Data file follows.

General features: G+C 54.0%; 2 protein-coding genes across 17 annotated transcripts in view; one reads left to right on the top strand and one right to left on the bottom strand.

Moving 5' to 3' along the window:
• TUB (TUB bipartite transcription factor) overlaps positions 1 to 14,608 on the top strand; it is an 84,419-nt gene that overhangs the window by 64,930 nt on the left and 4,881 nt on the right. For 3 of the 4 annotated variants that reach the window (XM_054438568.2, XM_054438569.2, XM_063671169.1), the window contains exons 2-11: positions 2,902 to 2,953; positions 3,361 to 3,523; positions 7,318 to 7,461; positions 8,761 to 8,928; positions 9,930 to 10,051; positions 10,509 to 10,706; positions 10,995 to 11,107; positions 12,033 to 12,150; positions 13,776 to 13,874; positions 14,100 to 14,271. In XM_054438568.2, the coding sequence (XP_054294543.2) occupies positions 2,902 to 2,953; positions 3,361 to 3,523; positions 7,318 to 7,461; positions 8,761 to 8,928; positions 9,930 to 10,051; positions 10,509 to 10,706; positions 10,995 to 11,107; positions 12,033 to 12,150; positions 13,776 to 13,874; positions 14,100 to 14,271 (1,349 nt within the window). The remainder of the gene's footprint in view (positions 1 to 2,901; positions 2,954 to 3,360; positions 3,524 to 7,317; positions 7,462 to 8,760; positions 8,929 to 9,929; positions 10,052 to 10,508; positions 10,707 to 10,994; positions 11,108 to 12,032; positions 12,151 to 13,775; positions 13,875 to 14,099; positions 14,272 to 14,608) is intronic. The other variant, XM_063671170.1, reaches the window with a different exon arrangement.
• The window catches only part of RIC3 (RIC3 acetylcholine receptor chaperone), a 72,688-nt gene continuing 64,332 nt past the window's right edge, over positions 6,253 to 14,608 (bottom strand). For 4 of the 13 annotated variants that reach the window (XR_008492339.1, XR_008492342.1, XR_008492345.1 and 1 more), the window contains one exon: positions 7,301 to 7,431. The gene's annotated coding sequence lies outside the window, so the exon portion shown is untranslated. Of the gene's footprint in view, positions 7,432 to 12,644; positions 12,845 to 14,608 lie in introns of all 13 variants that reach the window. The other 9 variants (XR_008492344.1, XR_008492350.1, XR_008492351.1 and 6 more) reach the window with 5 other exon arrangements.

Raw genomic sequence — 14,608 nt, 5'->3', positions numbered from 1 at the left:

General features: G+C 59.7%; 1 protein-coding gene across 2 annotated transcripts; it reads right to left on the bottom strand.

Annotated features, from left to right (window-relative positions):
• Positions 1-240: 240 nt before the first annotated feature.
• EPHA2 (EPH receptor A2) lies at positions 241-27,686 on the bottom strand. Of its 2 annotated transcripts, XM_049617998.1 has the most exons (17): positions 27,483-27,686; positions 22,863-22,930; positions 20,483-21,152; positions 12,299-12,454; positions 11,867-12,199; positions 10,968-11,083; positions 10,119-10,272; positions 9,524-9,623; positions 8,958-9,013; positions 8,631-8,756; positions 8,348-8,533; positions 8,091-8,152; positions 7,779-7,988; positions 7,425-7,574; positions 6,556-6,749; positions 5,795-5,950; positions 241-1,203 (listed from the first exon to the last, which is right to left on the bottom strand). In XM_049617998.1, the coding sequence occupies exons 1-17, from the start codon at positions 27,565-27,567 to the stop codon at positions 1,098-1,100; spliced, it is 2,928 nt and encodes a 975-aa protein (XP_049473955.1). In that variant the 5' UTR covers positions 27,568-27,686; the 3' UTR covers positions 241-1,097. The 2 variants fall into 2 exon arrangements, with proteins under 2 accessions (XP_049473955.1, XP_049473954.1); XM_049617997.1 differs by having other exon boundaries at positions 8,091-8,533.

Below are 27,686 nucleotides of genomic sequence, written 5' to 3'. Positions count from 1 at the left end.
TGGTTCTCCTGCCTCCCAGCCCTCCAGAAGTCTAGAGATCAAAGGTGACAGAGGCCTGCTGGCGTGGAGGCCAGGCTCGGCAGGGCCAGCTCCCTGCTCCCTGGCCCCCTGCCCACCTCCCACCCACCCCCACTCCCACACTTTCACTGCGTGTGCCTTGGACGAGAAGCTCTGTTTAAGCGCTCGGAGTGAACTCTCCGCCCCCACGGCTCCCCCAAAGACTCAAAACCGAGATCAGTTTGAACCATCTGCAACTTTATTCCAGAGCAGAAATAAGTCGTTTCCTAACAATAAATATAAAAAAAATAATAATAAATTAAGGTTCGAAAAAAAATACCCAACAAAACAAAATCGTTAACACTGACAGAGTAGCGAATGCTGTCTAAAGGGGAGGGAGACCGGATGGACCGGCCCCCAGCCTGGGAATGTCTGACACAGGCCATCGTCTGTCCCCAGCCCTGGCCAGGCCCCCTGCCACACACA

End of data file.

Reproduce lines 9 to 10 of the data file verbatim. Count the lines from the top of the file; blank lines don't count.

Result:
• EPHA2 (EPH receptor A2) lies at positions 241-27,686 on the bottom strand. Of its 2 annotated transcripts, XM_049617998.1 has the most exons (17): positions 27,483-27,686; positions 22,863-22,930; positions 20,483-21,152; positions 12,299-12,454; positions 11,867-12,199; positions 10,968-11,083; positions 10,119-10,272; positions 9,524-9,623; positions 8,958-9,013; positions 8,631-8,756; positions 8,348-8,533; positions 8,091-8,152; positions 7,779-7,988; positions 7,425-7,574; positions 6,556-6,749; positions 5,795-5,950; positions 241-1,203 (listed from the first exon to the last, which is right to left on the bottom strand). In XM_049617998.1, the coding sequence occupies exons 1-17, from the start codon at positions 27,565-27,567 to the stop codon at positions 1,098-1,100; spliced, it is 2,928 nt and encodes a 975-aa protein (XP_049473955.1). In that variant the 5' UTR covers positions 27,568-27,686; the 3' UTR covers positions 241-1,097. The 2 variants fall into 2 exon arrangements, with proteins under 2 accessions (XP_049473955.1, XP_049473954.1); XM_049617997.1 differs by having other exon boundaries at positions 8,091-8,533.

Below are 27,686 nucleotides of genomic sequence, written 5' to 3'. Positions count from 1 at the left end.